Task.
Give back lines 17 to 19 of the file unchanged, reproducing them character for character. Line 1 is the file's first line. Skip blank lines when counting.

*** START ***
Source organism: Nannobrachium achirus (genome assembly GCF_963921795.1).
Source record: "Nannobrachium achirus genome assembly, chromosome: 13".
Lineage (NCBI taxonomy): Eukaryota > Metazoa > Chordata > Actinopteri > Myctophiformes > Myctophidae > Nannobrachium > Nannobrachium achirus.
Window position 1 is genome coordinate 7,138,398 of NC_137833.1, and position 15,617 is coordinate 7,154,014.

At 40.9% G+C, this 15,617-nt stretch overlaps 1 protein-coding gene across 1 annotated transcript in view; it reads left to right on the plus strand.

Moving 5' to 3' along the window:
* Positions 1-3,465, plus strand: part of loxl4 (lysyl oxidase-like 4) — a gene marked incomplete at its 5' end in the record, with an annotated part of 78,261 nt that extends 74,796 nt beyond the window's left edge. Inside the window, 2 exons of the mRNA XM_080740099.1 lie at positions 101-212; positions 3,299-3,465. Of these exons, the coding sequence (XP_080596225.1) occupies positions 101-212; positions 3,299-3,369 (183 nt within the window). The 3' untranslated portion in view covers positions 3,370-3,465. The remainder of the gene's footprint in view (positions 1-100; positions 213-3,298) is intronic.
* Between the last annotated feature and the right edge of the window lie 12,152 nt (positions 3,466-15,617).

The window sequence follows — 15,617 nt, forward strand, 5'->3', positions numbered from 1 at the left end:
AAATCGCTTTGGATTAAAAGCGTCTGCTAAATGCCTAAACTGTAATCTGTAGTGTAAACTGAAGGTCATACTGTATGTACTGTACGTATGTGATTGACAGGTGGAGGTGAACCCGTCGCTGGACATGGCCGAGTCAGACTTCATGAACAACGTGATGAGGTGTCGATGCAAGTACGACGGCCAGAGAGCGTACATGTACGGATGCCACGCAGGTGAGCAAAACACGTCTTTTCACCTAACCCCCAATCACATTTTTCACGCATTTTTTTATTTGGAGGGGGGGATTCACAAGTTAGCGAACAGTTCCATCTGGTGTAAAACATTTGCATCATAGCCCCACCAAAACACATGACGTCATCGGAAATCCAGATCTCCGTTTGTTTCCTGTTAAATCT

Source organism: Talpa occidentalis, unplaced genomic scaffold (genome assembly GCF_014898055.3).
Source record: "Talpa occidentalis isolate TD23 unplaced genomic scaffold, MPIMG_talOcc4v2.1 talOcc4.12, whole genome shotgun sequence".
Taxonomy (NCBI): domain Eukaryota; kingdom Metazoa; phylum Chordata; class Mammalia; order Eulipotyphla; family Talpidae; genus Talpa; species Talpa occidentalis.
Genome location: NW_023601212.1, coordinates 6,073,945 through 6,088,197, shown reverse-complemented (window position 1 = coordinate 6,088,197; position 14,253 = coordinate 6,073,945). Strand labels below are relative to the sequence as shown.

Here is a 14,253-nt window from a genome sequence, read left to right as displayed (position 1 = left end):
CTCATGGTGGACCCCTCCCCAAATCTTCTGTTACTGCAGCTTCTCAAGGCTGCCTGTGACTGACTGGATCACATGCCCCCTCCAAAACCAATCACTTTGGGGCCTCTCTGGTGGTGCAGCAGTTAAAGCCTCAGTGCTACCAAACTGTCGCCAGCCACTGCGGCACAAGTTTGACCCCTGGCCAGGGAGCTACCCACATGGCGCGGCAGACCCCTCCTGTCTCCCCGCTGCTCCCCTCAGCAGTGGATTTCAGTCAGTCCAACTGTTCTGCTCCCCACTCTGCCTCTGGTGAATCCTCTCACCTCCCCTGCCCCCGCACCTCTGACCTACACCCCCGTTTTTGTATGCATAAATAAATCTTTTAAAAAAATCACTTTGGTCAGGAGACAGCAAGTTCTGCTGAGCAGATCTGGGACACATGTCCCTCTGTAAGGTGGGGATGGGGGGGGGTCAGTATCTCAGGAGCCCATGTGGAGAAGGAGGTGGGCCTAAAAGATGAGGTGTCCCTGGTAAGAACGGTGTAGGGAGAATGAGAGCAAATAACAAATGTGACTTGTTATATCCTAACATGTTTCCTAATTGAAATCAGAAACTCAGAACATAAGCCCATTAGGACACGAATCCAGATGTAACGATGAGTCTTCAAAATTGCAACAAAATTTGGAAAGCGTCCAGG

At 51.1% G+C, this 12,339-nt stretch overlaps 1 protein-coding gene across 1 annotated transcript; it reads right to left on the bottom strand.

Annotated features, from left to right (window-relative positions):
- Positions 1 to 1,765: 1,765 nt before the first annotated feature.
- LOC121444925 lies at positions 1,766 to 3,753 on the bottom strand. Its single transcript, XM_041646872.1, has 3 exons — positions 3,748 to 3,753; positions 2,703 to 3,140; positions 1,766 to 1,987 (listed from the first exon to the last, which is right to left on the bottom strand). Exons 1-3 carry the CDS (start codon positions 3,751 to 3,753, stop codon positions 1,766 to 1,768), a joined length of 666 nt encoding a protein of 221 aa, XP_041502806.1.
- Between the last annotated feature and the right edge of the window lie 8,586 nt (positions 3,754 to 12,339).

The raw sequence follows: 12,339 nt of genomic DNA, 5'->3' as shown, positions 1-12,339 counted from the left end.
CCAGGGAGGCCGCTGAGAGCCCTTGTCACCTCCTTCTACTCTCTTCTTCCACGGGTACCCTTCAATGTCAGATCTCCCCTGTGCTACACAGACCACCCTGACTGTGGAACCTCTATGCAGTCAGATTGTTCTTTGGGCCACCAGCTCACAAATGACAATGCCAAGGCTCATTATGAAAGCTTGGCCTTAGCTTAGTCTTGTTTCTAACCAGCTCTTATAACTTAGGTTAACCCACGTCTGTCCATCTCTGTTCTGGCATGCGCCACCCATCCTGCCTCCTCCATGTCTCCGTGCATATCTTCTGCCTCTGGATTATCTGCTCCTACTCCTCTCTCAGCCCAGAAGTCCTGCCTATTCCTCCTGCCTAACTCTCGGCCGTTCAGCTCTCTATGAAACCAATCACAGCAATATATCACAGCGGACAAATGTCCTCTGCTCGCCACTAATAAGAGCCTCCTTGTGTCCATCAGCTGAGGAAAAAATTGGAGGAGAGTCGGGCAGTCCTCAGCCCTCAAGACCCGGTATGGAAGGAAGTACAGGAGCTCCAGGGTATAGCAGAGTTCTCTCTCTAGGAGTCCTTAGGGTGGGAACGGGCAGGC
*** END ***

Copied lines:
At 51.1% G+C, this 12,339-nt stretch overlaps 1 protein-coding gene across 1 annotated transcript; it reads right to left on the bottom strand.

Annotated features, from left to right (window-relative positions):
- Positions 1 to 1,765: 1,765 nt before the first annotated feature.